> "Alvin Bruney [Microsoft MVP]" <www.lulu.com/owc> wrote in message
> news:e0**************@TK2MSFTNGP15.phx.gbl...
> > phew, good blog. pure poison. bitter stuff.
>
> Poison? Bitter? Are you talking about
> http://blogs.msdn.com/danielfe/archi...2/251254.aspx? Cause I> didn't see any nastiness there. Merely a point by point refutation of the> assertion that Microsoft isn't writing stuff in .NET.
>
> > now, i am totally confused. i'm just not buying these .net arguments at> > all. even the "there's no business case for re-writing components in> > .NET".
> > Well wouldn't rewriting some core products improve
> > visibility/marketability/consensus on .net?
>
> 60% of MS revenue comes from Office, which at a total revenue of $38bn,> comes to $22.8bn. Have you ever heard the term "If it ain't broke don't> fix
> it". Especially when you're gambling with 22 billion dollars a year.
>
> How much do you think just rewriting the Office Suite would cost? I
> figure
> at an absolute minimum you're looking at about a thousand man years per> product in the suite, so around a half billion dollars.
>
> > hmmm, strange. real strange.
>
> Not really. I don't think any company on earth would take such a massive> gamble. I personally think it's strange to expect MS to throw away
> billions
> of dollars of existing investment and revenue, and spend billions more in> order to arrive where they already are. And if you think the Office
> division
> should take orders from the .NET area, think again. Not going to happen.>
> Office will gradually migrate pieces of itself to .NET (as is already
> happenning). To expect it to happen in some huge gigantic billion dollar> extravaganze is unrealistic however.
>
> > --
> > Regards
> > Alvin Bruney
> > [Shameless Author Plug]
> > The Microsoft Office Web Components Black Book with .NET
> > available at www.lulu.com/owc
> > --------------------------------------------------
> >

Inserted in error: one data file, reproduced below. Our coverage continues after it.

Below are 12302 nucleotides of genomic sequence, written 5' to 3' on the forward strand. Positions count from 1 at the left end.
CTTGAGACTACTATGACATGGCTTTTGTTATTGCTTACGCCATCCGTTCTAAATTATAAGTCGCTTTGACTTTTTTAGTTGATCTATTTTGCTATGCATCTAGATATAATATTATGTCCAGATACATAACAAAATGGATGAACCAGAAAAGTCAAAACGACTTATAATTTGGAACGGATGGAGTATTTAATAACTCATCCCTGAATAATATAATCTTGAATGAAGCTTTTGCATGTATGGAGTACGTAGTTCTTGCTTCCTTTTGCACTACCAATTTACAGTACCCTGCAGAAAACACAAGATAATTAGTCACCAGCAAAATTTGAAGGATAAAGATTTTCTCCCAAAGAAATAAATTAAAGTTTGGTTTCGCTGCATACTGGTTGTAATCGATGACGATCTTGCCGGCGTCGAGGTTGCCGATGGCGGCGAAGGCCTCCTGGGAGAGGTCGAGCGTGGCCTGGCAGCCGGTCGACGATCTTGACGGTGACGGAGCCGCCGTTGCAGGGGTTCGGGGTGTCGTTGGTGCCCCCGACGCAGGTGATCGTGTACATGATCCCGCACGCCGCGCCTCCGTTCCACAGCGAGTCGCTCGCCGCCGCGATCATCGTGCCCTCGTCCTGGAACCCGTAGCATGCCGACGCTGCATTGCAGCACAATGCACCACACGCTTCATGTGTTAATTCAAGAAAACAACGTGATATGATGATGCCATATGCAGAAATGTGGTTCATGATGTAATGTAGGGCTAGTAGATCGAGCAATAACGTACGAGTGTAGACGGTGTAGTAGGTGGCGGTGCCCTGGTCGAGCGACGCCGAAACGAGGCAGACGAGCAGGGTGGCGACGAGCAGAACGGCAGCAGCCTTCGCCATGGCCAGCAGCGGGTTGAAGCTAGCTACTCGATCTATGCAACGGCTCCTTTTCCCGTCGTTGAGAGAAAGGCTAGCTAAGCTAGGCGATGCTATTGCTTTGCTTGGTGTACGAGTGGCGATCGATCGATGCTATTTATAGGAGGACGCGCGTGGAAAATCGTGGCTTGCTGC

> >
> > "Junfeng Zhang[MSFT]" <ju*****@online.microsoft.com> wrote in message> > news:%2***************@TK2MSFTNGP15.phx.gbl...
> >> http://blogs.msdn.com/danielfe/archi...02/251254.aspx
> >>
> >> If you are talking about re-writing office in managed code, I guess> >> that
> >> will be a few decades away.
> >>
> >> --
> >> Junfeng Zhang
> >> http://blogs.msdn.com/junfeng
> >>
> >> This posting is provided "AS IS" with no warranties, and confers no> >> rights.
> >>
> >> "Herr Lucifer" <"\n"HerrLucifer\n@microsoft.com> wrote in message
> >> news:%2******************@TK2MSFTNGP09.phx.gbl...
> >>> As the founder of .NET framework, Microsoft claims that it invention> >>> will be
> >>> the next best platform for programming in a near future. Now it is> >>> 2005,
> >>> .NET is 5 years old, and can talk and walk for himself with some help> >>> of
> >>> his
> >>> mum.
> >>> However, we see the same native office applications are coming out> >>> again,
> >>> and many other tools in SP2 of XP which could be in managed
> >>> code....but
> >>> are
> >>> not. So, as the inventor of .NET , why doesn't Microsoft itself use> >>> "DOTNET"
> >>> in its applications? Is there any concern over the baby's runnung
> >>> performance inside Microsoft itself, or they gonna teach the baby how> >>> to
> >>> run
> >>> like a C kinda guy in future, so that they'll be able to use it for> >>> themselves?
> >>>
> >>>
> >>>
> >>>
> >>>
> >>>
> >>
> >>
> >
> >
>
>
>



Nov 22 '05 #39

P: n/a
They'll do it when the pain of not doing it exceeds the pain of doing it.
That's the point at which anything gets done, by anyone ;-)

Seriously, I believe that every code base needs a thorough (and probably
complete) rewrite every 5 to 10 years, even in the absence of a major
platform change -- just to blow out the lint and gain the benefit of
hindsight and experience and bring things more into sync with all the other
technologies that the software has to interface with. Office is approaching